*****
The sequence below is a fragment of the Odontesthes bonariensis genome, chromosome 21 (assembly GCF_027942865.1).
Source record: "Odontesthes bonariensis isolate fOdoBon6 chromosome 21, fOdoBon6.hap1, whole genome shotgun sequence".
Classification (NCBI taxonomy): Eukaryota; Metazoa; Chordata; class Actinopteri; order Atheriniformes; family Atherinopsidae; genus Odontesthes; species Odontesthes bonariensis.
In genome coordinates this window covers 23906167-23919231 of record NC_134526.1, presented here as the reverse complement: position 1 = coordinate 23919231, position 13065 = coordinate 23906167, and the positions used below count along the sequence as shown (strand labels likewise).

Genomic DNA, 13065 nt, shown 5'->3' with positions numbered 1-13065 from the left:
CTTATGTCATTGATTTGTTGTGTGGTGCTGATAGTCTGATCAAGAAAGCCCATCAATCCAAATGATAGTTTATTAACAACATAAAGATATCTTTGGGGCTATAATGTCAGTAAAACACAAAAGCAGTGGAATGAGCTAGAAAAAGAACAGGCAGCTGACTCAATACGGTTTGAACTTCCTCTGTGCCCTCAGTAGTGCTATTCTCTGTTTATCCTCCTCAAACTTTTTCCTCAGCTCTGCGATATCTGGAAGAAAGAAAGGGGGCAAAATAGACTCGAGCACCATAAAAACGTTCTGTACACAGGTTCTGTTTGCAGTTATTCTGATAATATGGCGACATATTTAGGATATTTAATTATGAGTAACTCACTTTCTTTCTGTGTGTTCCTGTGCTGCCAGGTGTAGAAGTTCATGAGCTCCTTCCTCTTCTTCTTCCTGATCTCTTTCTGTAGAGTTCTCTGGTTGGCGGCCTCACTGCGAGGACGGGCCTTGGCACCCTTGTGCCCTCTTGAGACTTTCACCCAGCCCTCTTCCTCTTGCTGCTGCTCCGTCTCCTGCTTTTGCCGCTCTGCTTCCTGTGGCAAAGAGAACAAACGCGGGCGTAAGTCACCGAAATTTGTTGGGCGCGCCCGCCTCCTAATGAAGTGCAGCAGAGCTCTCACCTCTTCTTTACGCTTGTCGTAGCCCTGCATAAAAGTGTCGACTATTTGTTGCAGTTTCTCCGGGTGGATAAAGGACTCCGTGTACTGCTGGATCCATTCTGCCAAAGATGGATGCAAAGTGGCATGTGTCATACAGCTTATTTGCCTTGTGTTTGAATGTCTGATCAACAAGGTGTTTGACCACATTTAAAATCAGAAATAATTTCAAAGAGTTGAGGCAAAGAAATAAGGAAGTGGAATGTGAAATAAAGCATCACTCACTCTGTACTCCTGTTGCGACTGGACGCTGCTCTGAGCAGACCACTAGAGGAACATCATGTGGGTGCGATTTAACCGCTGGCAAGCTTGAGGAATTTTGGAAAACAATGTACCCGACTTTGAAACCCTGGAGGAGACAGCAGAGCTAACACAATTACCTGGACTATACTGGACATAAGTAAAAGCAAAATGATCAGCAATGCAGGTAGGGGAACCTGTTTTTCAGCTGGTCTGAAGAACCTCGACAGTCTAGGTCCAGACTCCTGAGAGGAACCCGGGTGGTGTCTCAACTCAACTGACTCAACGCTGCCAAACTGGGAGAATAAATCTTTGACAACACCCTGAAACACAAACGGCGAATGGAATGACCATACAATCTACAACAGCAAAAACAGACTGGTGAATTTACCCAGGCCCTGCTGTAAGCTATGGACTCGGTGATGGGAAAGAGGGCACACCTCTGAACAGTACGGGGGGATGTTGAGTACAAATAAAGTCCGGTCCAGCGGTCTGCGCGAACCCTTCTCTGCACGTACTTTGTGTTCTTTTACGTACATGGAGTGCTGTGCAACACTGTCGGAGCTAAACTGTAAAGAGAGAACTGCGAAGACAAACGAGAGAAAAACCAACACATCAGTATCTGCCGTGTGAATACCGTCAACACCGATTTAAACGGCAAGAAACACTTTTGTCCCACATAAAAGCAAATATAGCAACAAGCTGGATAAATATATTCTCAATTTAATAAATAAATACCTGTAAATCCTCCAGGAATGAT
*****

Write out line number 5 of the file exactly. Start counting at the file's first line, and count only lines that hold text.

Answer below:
Genomic DNA, 13065 nt, shown 5'->3' with positions numbered 1-13065 from the left: